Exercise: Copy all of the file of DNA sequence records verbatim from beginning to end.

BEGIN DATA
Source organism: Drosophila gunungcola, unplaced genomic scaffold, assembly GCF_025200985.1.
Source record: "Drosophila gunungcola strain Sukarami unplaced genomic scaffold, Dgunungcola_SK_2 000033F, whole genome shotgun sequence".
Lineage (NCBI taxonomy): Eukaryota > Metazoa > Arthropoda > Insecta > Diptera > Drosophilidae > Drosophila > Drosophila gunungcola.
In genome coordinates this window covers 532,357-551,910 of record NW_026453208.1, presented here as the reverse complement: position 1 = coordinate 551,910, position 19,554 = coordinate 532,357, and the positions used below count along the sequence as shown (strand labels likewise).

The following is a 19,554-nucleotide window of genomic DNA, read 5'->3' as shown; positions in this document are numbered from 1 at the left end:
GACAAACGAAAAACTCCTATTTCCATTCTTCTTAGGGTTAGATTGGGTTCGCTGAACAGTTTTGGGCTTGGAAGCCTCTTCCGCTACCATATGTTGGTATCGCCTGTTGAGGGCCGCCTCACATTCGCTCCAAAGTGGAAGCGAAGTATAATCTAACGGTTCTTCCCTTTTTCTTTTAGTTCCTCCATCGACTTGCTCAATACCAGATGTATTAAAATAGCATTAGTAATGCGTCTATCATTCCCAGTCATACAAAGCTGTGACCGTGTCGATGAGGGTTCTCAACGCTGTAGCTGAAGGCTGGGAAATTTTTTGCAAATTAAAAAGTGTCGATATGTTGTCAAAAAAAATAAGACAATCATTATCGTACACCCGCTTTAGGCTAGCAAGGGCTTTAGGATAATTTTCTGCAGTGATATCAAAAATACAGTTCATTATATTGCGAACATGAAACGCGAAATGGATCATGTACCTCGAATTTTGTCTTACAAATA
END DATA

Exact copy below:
Source organism: Drosophila gunungcola, unplaced genomic scaffold, assembly GCF_025200985.1.
Source record: "Drosophila gunungcola strain Sukarami unplaced genomic scaffold, Dgunungcola_SK_2 000033F, whole genome shotgun sequence".
Lineage (NCBI taxonomy): Eukaryota > Metazoa > Arthropoda > Insecta > Diptera > Drosophilidae > Drosophila > Drosophila gunungcola.
In genome coordinates this window covers 532,357-551,910 of record NW_026453208.1, presented here as the reverse complement: position 1 = coordinate 551,910, position 19,554 = coordinate 532,357, and the positions used below count along the sequence as shown (strand labels likewise).

The following is a 19,554-nucleotide window of genomic DNA, read 5'->3' as shown; positions in this document are numbered from 1 at the left end:
GACAAACGAAAAACTCCTATTTCCATTCTTCTTAGGGTTAGATTGGGTTCGCTGAACAGTTTTGGGCTTGGAAGCCTCTTCCGCTACCATATGTTGGTATCGCCTGTTGAGGGCCGCCTCACATTCGCTCCAAAGTGGAAGCGAAGTATAATCTAACGGTTCTTCCCTTTTTCTTTTAGTTCCTCCATCGACTTGCTCAATACCAGATGTATTAAAATAGCATTAGTAATGCGTCTATCATTCCCAGTCATACAAAGCTGTGACCGTGTCGATGAGGGTTCTCAACGCTGTAGCTGAAGGCTGGGAAATTTTTTGCAAATTAAAAAGTGTCGATATGTTGTCAAAAAAAATAAGACAATCATTATCGTACACCCGCTTTAGGCTAGCAAGGGCTTTAGGATAATTTTCTGCAGTGATATCAAAAATACAGTTCATTATATTGCGAACATGAAACGCGAAATGGATCATGTACCTCGAATTTTGTCTTACAAATA